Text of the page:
European Parliament election: do we need a new path rather than a new majority?

Over 413 million people from 28 European countries will be called to decide, in less than a month, the conformation that the European Parliament will take on in the next five years. The period of politic and economic crisis our continent is still facing has put at the centre of debate the role and powers of the European Union. For this reason, in each country it is expected that a response to the concrete questions for the lives of citizens will emerge from the outcome of the elections[1].

Three seem to be the underlying issues that need to be answered by the policies put in place by the Parliament that will be elected. They are: maintenance or removal of austerity policies, whether to advance, and in the event in which direction, the economic and political integration, the principles on which the European Union should be based. Halfway between the second and third of these issues, the European Union cannot further delay the programming of a common foreign policy, not in name but in fact, and an effective migration policy. The current Parliament, whose majority is represented by members of the People’s Party, is accused, probably rightly, to have no enough power. Will be able, the one elected after May 25, to give greater voice to the citizens?

The elections are based on a proportional representation system and “most of the Member States function as single constituencies. However, four Member States (France, Ireland, Italy and the United Kingdom) have divided their national territory into a number of regional constituencies”[2].

As stated in Article 17, paragraph 7 of the Treaty on European Union, this time the elections for the European Parliament introduce a novelty, that is, the possibility that they may return automatically the name of the President of the European Commission, the leader of the coalition with the majority of the seats won at the polls. If the new President of the Commission was indeed chosen by voters – albeit indirectly – this would give more democratic legitimacy to the European Executive, which in recent years has had a backseat role compared to that of the Council[3]. But this perspective is crippled by the possibility that no party receives an absolute majority of seats. The Treaty itself, with the words “taking into account”, would indicate that this is not a real automation, but that the outcome of the elections is one of the element “to be taken into account”, indeed.

Anyway, European voters will have the chance to choose between eight candidates to replace José Manuel Barroso. The favorites are Martin Schulz, the current President of the European Parliament, for the Party of European Socialists (or Progressive Alliance of Socialists and Democrats)and Jean-Claude Juncker, former Prime Minister of Luxembourg and former President of the Eurogroup, for the European People’s Party. They are the official candidates of the most represented groups in the current Parliament and the coalitions built by the biggest centre-left (Schulz) and centre-right parties (Juncker) in all 28 EU countries.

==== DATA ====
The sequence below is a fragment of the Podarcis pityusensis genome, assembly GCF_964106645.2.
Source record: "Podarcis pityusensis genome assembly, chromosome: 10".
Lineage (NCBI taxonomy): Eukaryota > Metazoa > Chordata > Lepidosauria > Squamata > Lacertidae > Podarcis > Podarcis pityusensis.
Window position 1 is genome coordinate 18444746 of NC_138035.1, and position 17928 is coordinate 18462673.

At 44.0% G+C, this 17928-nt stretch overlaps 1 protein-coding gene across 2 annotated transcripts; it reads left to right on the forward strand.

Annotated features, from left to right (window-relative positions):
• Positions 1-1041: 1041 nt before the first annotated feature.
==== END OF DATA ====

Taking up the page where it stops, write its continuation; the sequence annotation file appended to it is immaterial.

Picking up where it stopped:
Other candidates are the former Belgian Prime Minister Guy Verhofstadt for ALDE (Alliance of Liberals and Democrats for Europe Group), Alexis Tsipras for the Party of the European Left, Ska Keller and José Bové for The Greens-European Free Alliance. Three alliances, European Conservative and Reformists, Europe of Freedom and Democracies (whose most representative member is the UK Independence Party) and the European Alliance for Freedom (with French Front National and Italian Northern League) did not expressed candidates to replace Mr. Barroso.

Consequently the introduction of the candidates for the presidency of the Commission, in this election there will also be the debut of the TV debate between them. On 15 May the European Broadcasting Union[4] “will hold a live debate between the official candidates in the plenary chamber of the European Parliament in Brussels”[5].

The latest poll realized by PollWatch2014[6] on 23 April, assumes a scenario in which the European People’s Party still holds the relative majority (217) of the seats up for grabs (751) by winning in Germany, France, Spain, Poland, Cyprus, Slovenia, Luxembourg, Ireland and Hungary. Socialists and Democrats follow with 208 hypothetical seats by winning in Italy, UK, Portugal, Sweden, Lithuania, Romania and Slovakia. Until now, countries like Austria, Croatia, Denmark, Bulgaria, Latvia and Czech Republic are considered ‘too close to call’. Situation seems quite clear in Finland, where a Eurosceptic political force leads the polls, in Belgium where the Greens are in a distinct advantage over Socialists, in Greece, with the polls led by Tsipras and in Estonia and Netherlands with the polls led by ALDE.

The question that many ask themselves, especially those who do not intend to go to the polls[7], is: “will be sufficient to change the majority in the European Parliament to change course to the policies of the European Union?”. In very recent times awareness that certain policies have been harmful has been growing, but awareness may not be enough to reverse course. And the basic question whether the response will be common and  shared, or if any country decides to go his own way, still stands.


Francesco Angelone

Master’s degree in International Relations (LUISS “Guido Carli”)



[1] Open Society Foundations (2014), “Why the European Parliament Elections Matter?”, January,

[2] The European Parliament: Electoral Procedures,

[3] P. Fornara (2014), “Un presidente per l’Europa: per la prima volta lo sceglieranno (forse) gli elettori il 25 maggio”, Il Sole 24 ore, 13th April,

[4] Not related to the European Union. It operates in 80 countries.

[5] H. Mahony (2014), “EU top candidates to slug it out in TV debate”, EU observer, 17th March,

[7] About 40% of entitled to vote for PollWatch2014.